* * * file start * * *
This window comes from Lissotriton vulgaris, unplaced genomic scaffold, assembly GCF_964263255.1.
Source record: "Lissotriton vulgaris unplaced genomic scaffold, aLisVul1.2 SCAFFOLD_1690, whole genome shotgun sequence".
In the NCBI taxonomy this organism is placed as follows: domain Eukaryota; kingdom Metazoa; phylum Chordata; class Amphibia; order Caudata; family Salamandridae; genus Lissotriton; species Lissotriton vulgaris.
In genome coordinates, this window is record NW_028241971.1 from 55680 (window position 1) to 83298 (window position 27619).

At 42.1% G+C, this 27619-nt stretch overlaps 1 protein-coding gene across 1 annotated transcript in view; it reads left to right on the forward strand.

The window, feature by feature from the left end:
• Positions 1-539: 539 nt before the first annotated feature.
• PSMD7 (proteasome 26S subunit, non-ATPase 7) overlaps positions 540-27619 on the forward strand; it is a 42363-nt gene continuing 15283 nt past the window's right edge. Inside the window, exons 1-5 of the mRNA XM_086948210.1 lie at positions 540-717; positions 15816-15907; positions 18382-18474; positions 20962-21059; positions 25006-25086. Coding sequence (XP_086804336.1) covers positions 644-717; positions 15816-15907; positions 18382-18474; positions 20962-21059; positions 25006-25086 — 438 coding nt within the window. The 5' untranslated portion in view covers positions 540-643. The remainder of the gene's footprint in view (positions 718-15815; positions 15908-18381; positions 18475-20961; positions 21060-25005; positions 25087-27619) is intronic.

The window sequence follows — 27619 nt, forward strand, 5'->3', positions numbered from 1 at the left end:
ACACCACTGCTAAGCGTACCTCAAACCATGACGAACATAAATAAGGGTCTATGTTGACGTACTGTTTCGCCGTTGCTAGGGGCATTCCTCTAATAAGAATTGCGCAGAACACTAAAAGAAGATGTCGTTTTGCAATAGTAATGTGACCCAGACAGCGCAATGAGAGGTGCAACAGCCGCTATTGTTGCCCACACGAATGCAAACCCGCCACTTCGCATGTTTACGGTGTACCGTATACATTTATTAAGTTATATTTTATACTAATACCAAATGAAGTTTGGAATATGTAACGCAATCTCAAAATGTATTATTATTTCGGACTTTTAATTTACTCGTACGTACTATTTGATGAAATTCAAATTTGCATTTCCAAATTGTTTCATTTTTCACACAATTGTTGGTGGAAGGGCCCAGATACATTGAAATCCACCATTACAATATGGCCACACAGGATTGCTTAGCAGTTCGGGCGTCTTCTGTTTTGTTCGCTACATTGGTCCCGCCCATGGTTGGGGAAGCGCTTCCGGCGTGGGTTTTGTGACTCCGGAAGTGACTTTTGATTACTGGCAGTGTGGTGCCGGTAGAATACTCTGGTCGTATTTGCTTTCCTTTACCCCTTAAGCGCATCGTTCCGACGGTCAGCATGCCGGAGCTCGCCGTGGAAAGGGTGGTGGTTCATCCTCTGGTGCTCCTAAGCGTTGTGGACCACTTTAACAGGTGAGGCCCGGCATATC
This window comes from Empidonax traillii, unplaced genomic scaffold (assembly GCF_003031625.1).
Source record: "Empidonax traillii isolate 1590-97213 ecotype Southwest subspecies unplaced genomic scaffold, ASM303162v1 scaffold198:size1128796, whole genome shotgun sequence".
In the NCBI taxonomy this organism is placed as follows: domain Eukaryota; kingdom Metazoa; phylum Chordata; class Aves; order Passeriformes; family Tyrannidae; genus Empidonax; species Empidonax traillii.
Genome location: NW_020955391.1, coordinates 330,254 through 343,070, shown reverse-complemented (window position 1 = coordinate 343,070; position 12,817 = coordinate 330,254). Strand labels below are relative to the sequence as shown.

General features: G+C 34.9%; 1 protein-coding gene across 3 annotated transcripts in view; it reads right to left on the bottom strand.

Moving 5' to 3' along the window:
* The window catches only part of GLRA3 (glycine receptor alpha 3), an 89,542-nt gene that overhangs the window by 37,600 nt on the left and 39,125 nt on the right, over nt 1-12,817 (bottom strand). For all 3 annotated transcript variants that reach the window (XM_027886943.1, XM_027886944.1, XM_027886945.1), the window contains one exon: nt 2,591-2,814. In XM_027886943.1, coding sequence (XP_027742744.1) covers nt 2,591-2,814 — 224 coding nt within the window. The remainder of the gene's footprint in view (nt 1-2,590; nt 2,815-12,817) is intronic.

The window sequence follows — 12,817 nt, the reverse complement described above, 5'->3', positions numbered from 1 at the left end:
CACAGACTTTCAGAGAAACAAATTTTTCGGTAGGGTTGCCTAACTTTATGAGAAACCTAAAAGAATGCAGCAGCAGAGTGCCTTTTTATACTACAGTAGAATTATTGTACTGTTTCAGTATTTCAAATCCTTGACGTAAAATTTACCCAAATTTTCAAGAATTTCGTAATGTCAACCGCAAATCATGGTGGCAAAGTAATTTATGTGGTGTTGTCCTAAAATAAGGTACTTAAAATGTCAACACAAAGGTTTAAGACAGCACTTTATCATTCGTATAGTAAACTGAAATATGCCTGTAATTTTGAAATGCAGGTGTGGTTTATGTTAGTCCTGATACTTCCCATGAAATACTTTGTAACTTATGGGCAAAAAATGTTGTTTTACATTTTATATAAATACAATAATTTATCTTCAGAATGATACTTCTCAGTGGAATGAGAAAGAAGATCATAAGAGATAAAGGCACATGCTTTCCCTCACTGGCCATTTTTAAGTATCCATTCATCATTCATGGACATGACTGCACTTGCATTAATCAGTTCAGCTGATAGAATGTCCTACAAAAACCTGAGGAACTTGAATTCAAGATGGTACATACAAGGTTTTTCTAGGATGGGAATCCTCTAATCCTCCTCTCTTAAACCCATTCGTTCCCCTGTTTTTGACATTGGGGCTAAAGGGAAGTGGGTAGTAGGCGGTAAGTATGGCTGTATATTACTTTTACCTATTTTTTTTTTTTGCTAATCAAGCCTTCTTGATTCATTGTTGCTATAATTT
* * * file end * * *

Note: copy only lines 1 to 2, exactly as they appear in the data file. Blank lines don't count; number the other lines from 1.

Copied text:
This window comes from Lissotriton vulgaris, unplaced genomic scaffold, assembly GCF_964263255.1.
Source record: "Lissotriton vulgaris unplaced genomic scaffold, aLisVul1.2 SCAFFOLD_1690, whole genome shotgun sequence".